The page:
2012 Integrated Report

The 2012 Integrated Report presents information about the status of Idaho’s waters based on DEQ data and other readily available data or information from the past five years (2008–2012). This document presents background information about the waters of Idaho, DEQ’s water pollution control program, and special concerns affecting water quality. Also presented are surface water monitoring and assessment summaries, including a discussion about public health issues. This document also provides an overview of Idaho’s ground water monitoring and assessment efforts and a summary of public participation in developing the Integrated Report.

Highlights of the 2012 Integrated Report

  • The format of the report has been updated to follow EPA's recommendations from the Guidance for 2006 Assessment, Listing and Reporting Requirements Pursuant to Sections 303(d), 305(b), and 314 of the Clean Water Act. All information including DEQ's response to comments and statewide maps is still included in one document, as it was in the 2010 Integrated Report. The document has been expanded to include an executive summary, an overview of the state's water protection programs, a summary of current issues and concerns affecting Idaho water quality, and summaries of category listing and support status as well.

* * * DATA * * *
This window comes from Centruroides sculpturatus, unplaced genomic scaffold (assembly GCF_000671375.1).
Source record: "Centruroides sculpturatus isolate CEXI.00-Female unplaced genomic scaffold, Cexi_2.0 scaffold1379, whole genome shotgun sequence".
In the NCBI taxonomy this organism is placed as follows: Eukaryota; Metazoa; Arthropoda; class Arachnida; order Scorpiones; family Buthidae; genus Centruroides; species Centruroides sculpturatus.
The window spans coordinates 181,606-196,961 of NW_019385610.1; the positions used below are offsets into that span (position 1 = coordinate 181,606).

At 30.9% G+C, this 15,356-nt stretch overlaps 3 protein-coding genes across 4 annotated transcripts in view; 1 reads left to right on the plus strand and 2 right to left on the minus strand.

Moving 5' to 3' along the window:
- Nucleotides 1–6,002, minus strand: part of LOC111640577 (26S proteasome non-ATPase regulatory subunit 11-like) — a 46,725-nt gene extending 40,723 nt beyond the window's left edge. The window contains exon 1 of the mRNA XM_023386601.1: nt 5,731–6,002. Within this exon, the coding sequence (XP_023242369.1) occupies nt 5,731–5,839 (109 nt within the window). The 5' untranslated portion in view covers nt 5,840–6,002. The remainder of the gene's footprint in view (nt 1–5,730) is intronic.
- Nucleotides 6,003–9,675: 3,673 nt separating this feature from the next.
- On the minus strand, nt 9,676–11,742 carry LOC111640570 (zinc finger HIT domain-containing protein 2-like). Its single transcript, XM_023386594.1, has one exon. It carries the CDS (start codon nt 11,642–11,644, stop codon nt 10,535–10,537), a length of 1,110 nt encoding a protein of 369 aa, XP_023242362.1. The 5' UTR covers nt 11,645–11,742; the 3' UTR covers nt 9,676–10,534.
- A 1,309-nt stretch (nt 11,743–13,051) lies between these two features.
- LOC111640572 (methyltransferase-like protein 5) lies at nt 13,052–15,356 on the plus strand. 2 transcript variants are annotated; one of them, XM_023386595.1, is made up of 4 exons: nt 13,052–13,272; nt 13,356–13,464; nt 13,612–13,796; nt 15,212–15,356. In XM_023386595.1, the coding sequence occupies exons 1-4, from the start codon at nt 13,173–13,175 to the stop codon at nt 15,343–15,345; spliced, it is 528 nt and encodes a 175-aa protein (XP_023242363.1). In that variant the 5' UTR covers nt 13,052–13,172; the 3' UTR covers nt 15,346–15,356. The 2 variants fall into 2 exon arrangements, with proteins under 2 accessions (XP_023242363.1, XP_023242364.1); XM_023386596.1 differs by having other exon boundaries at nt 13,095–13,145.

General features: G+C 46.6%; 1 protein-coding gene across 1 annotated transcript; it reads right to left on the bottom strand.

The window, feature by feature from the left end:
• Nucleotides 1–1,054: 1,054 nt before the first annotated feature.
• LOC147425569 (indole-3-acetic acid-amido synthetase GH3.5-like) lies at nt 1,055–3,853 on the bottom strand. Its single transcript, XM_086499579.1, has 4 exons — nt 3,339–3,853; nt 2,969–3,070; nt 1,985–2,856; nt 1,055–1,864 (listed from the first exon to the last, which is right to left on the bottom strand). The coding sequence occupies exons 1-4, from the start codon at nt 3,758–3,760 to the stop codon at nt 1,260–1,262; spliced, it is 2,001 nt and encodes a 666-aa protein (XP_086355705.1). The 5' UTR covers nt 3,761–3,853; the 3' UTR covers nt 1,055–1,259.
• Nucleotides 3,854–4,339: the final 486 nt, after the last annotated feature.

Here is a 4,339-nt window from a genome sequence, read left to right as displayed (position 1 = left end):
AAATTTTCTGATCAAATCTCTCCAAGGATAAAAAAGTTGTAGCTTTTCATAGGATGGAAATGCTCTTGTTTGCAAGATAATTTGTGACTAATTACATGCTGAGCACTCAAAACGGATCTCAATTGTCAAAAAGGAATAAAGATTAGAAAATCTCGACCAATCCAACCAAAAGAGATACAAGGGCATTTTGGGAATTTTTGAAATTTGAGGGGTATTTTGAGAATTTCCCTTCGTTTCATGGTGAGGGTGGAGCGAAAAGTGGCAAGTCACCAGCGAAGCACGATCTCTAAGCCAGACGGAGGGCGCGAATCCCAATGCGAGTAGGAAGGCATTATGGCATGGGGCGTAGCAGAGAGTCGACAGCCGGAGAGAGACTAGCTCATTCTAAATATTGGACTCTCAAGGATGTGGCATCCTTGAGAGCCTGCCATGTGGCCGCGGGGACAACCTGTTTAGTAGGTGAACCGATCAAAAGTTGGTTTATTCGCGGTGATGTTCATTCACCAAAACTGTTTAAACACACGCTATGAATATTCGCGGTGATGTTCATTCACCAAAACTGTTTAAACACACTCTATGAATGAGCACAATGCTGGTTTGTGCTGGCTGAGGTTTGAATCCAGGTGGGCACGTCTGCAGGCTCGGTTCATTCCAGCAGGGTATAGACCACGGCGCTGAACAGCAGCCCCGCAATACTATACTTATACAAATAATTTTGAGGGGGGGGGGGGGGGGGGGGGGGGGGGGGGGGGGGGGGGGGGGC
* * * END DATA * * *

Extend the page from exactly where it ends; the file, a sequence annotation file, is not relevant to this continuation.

• Four north Idaho streams—Tepee Creek (two segments), Yellowdog Creek, and Steamboat Creek—have been delisted from Category 4a for sediment impairment as a result of restoration activities that have successfully reduced sediment loading and restored the cold water aquatic life beneficial use.